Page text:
South America: The New ID Theft Capital Of The World?

By | 13 July, 2021

South America is known for a lot of things, like its unrivaled biodiversity when it comes to animals and plants; the Andes, the world’s longest mountain range, and for the hundreds of different languages used every day. Even most of the food we love and celebrate around the world comes from the continent – the humble potato began its journey there, for example.

One accolade that Latin Americans likely aren’t too proud of, though, is just how much identity theft goes on there. As the number of people with mobile phones and bank accounts increases in low-income areas, so does the percentage of both cybercrimes and ID theft. In fact, according to a 2018 Q2 study by risk.lexisnexis.com, new account creations on the continent were attacked 105% more than the previous year, with account login attacks increasing by 172%.

As for ID Theft, the Q1 ThreatMetrix study in the same year showed that one in four account creations and more than 150 million transactions were rejected due to fraudulent activity. Put simply, that translates to an 88% surge in fraud from the previous year. Keep reading to find out the reasons for this year-on-year rise.

The State Of Affairs

It’s becoming far too easy for cybercriminals to get a hold of our data and use it for monetary gain, and banking information isn’t excluded from this. It doesn’t matter where you are in the world – if hackers can get their hands on your banking data, they can use it to open credit cards, loans, and new bank accounts in your name from different continents. What’s more, they can take control of your legitimate account to make fraudulent transactions, or sell this information to other people.

This type of attack is damaging not just to those with stolen accounts but also to the eCommerce market itself. As online retailers strive to deliver a convenient, seamless experience, user accounts become much easier to hack. And the growing number of fraudulent transactions that are placed and ultimately rejected is likely to have a lasting effect on the eCommerce industry, especially that of the up-and-coming and digital economy in South America itself.

Why Identity Theft?

The South American country that’s leading the way in originating attacks against its neighbors Argentina and Columbia, as well as other places around the world, is Brazil, which places in the top five worldwide. Globally, the problem gets worse each year and signals bad news for account holders everywhere, hence the need to stay ahead of the curve by checking out resources such as https://www.top10.com/id-theft that can help keep you informed on the latest threats as well as the best protection you can get to keep you secure.

The reason for the marked increase in identity theft is simple: the tools and techniques available to these hackers are becoming much more sophisticated, and the world seems to be slow at keeping up with the attacks of choice used by fraudsters. New account fraud, or intermediary account fraud, is incredibly profitable and is only becoming easier to carry out. At this pace, it’ll continue to cause serious problems for both consumers and digital economies until solutions can be put in place.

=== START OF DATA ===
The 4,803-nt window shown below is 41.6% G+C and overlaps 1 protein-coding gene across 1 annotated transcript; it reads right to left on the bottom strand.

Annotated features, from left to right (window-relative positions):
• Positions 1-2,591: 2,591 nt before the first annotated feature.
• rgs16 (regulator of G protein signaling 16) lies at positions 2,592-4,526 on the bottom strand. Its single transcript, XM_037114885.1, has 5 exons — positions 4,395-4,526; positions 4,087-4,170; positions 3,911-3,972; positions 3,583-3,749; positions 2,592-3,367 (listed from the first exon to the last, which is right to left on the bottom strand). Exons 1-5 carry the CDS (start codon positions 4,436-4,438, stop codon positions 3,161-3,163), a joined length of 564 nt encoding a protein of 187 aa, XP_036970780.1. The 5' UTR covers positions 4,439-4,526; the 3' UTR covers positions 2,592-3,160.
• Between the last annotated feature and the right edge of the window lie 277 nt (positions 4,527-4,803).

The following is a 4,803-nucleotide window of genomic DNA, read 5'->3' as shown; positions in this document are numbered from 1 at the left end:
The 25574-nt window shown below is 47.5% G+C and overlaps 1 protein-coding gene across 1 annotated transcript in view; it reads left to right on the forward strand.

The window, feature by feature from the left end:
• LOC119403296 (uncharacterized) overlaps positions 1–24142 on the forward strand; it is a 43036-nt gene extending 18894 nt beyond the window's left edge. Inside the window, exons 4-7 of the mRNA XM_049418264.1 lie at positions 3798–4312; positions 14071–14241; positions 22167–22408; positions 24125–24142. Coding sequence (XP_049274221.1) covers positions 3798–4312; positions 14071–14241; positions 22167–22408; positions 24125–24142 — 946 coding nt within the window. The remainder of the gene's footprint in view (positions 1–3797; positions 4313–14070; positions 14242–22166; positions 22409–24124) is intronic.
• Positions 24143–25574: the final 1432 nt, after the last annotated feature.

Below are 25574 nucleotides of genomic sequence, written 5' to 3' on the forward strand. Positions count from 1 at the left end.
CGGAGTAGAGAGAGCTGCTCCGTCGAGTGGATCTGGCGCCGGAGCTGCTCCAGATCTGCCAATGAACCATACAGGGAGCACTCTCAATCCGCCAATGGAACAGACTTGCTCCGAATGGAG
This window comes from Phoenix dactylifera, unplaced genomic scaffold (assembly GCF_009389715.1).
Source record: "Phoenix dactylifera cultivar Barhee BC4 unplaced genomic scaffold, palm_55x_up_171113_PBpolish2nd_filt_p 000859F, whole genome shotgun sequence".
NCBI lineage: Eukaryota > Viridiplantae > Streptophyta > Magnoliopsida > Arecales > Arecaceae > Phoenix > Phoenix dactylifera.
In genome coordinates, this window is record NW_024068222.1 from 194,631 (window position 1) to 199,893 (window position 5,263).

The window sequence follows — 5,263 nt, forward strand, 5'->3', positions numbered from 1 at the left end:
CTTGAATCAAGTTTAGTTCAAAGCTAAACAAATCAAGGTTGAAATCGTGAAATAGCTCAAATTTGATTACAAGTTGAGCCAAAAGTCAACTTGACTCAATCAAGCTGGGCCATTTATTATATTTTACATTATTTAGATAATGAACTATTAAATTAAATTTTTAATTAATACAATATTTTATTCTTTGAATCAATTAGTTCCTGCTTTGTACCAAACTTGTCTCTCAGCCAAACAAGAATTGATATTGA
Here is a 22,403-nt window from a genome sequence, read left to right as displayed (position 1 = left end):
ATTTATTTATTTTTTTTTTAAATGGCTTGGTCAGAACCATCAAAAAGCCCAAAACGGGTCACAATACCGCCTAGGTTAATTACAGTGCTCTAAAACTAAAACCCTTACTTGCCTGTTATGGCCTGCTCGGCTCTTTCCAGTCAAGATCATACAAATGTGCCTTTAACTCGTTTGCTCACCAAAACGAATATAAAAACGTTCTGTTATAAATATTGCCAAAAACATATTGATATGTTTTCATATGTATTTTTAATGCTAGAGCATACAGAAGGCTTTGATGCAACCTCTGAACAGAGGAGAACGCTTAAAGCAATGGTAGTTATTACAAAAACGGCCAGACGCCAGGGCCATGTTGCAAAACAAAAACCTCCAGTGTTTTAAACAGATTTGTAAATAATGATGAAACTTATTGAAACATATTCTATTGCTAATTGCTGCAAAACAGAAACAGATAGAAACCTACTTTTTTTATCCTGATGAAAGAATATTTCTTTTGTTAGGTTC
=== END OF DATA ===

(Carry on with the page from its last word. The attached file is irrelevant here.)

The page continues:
What Can Be Done?

Honestly, no one should rely entirely on their bank and/or online retailers to properly manage their confidential information – it’s up to you to take proper care of your data and stop it from falling into the wrong hands. There’s a number of measures everyone should be taking to protect themselves from the possibility of having their identity stolen. While some might seem a little obvious, consistency with all efforts is key.

  • Multi-Factor Authentication: Whenever possible, be sure to add at least two layers of authentication to your logins. Combined with unique and strong passwords, this will make it near-on impossible for people to access your accounts and better protect you from brute force attacks.
  • Know The Signs Of Phishing: This is one of the most effective ways for a fraudster to gain access to your account. By sending virtually identical emails as what your bank might send, requesting that you log in to your online banking by clicking through a fake email, you’re handing over your sign-in credentials and essentially the money in your accounts. Know what to look for with phishing emails and be alert.
  • Shred Your Mail: Never leave your mail sitting in the mailbox for too long, especially something that contains sensitive information. Try to keep track of what letters you’re expecting and once you no longer have use for them, either file them away safely or use the shredder before binning anything.


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